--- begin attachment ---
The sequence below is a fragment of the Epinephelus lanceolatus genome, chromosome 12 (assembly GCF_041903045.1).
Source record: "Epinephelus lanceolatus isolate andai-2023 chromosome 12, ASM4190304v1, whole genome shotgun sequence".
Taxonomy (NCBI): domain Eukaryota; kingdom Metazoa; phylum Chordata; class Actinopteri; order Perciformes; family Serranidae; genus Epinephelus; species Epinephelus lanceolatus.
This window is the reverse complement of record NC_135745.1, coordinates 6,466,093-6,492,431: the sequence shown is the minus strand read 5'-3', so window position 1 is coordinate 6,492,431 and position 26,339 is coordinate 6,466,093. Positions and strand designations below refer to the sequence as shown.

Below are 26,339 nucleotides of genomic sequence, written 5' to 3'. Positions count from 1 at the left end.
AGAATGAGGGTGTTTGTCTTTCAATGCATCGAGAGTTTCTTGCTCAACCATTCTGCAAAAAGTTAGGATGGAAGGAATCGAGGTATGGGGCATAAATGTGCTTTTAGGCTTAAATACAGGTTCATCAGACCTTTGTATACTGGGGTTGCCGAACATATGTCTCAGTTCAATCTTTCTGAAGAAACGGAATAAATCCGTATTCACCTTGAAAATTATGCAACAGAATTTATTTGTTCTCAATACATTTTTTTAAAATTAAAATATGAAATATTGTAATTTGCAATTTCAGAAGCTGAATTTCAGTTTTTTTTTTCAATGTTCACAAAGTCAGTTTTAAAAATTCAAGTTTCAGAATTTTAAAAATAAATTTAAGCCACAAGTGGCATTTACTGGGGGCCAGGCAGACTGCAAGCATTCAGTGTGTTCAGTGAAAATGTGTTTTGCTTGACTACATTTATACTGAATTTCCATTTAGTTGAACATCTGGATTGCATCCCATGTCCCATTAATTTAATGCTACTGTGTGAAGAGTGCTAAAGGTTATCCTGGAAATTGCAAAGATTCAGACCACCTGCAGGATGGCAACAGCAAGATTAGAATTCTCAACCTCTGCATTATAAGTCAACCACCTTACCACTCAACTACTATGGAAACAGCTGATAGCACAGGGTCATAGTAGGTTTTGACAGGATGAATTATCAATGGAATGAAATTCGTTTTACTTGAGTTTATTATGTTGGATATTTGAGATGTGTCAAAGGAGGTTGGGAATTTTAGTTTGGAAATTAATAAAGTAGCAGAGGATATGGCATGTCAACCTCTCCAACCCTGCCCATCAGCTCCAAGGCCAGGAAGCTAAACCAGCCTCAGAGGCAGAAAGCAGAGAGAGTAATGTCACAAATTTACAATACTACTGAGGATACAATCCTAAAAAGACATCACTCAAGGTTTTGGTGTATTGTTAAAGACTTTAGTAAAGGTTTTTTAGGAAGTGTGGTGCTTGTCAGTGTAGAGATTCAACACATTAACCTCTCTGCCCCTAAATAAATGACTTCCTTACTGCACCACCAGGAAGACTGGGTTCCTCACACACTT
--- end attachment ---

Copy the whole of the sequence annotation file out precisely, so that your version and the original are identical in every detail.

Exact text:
The sequence below is a fragment of the Epinephelus lanceolatus genome, chromosome 12 (assembly GCF_041903045.1).
Source record: "Epinephelus lanceolatus isolate andai-2023 chromosome 12, ASM4190304v1, whole genome shotgun sequence".
Taxonomy (NCBI): domain Eukaryota; kingdom Metazoa; phylum Chordata; class Actinopteri; order Perciformes; family Serranidae; genus Epinephelus; species Epinephelus lanceolatus.
This window is the reverse complement of record NC_135745.1, coordinates 6,466,093-6,492,431: the sequence shown is the minus strand read 5'-3', so window position 1 is coordinate 6,492,431 and position 26,339 is coordinate 6,466,093. Positions and strand designations below refer to the sequence as shown.

Below are 26,339 nucleotides of genomic sequence, written 5' to 3'. Positions count from 1 at the left end.
AGAATGAGGGTGTTTGTCTTTCAATGCATCGAGAGTTTCTTGCTCAACCATTCTGCAAAAAGTTAGGATGGAAGGAATCGAGGTATGGGGCATAAATGTGCTTTTAGGCTTAAATACAGGTTCATCAGACCTTTGTATACTGGGGTTGCCGAACATATGTCTCAGTTCAATCTTTCTGAAGAAACGGAATAAATCCGTATTCACCTTGAAAATTATGCAACAGAATTTATTTGTTCTCAATACATTTTTTTAAAATTAAAATATGAAATATTGTAATTTGCAATTTCAGAAGCTGAATTTCAGTTTTTTTTTTCAATGTTCACAAAGTCAGTTTTAAAAATTCAAGTTTCAGAATTTTAAAAATAAATTTAAGCCACAAGTGGCATTTACTGGGGGCCAGGCAGACTGCAAGCATTCAGTGTGTTCAGTGAAAATGTGTTTTGCTTGACTACATTTATACTGAATTTCCATTTAGTTGAACATCTGGATTGCATCCCATGTCCCATTAATTTAATGCTACTGTGTGAAGAGTGCTAAAGGTTATCCTGGAAATTGCAAAGATTCAGACCACCTGCAGGATGGCAACAGCAAGATTAGAATTCTCAACCTCTGCATTATAAGTCAACCACCTTACCACTCAACTACTATGGAAACAGCTGATAGCACAGGGTCATAGTAGGTTTTGACAGGATGAATTATCAATGGAATGAAATTCGTTTTACTTGAGTTTATTATGTTGGATATTTGAGATGTGTCAAAGGAGGTTGGGAATTTTAGTTTGGAAATTAATAAAGTAGCAGAGGATATGGCATGTCAACCTCTCCAACCCTGCCCATCAGCTCCAAGGCCAGGAAGCTAAACCAGCCTCAGAGGCAGAAAGCAGAGAGAGTAATGTCACAAATTTACAATACTACTGAGGATACAATCCTAAAAAGACATCACTCAAGGTTTTGGTGTATTGTTAAAGACTTTAGTAAAGGTTTTTTAGGAAGTGTGGTGCTTGTCAGTGTAGAGATTCAACACATTAACCTCTCTGCCCCTAAATAAATGACTTCCTTACTGCACCACCAGGAAGACTGGGTTCCTCACACACTT